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Qualcomm has no plans to split the company up – chairman

Despite of pressure from investors, Qualcomm has no plans to split the company up and spin off chip business to concentrate on lucrative technology development and licensing, according to the chairman of the company.

Qualcomm is not only the world’s biggest supplier of application processors for mobile devices, but is also one of the largest holder of patents covering mobile technologies. While the company’s Qualcomm Technologies (QCT) division that sells chips struggles to sustain high profit margins because of intense competition, Qualcomm Technology Licensing (QTL) enjoys 90 per cent profitability thanks to the fact that it has no rivals and does not sell any hardware.

A number of investors have proposed Qualcomm to spin off its chip division into a separate company, which will have to license technologies from its parent. While the move might make sense from financial point of view, the company does not have such plans.

“We have had that discussion for a long time, many years the board has looked at it but we still think the synergies of having the businesses together outweighs the dissynergies,” said Paul Jacobs, executive chairman of Qualcomm, in a conversation with Reuters news-agency on the sidelines of an American Chamber of Commerce event in Seoul.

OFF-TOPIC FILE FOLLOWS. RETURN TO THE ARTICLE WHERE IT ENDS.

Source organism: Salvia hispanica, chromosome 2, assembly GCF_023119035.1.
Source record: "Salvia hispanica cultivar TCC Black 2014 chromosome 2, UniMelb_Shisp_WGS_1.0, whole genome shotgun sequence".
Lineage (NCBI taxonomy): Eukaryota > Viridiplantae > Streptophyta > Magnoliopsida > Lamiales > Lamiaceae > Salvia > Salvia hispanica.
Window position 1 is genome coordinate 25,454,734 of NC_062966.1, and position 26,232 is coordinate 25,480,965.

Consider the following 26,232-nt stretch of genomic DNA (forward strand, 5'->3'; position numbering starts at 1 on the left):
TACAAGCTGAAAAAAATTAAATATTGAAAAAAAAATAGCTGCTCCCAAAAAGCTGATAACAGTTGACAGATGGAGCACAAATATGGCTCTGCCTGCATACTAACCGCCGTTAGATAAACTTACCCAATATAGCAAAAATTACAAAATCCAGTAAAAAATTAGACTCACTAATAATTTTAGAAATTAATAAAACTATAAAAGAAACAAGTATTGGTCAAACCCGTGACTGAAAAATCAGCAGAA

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Many observers have doubts that QTL will be able to invest necessary amounts of money into development of new technologies.

In the second quarter of its fiscal 2015 (ended on the 29th of March, 2015), Qualcomm spent $1.375 billion on research and development, around 20 per cent of its revenue, which totaled $6.894 billion. QTL earned $2.491 billion in Q2 FY2015.

Mr. Jacobs emphasized that while right now there are no plans to split the company up, Qualcomm is always evaluating its options and that the situation could change in the future.

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KitGuru Says: Splitting up Qualcomm could potentially trigger other technology companies with huge portfolio of patents to do the same. Eventually, this could lead to creation of a significant number of patent trolls without any real products, but with appetite for money.

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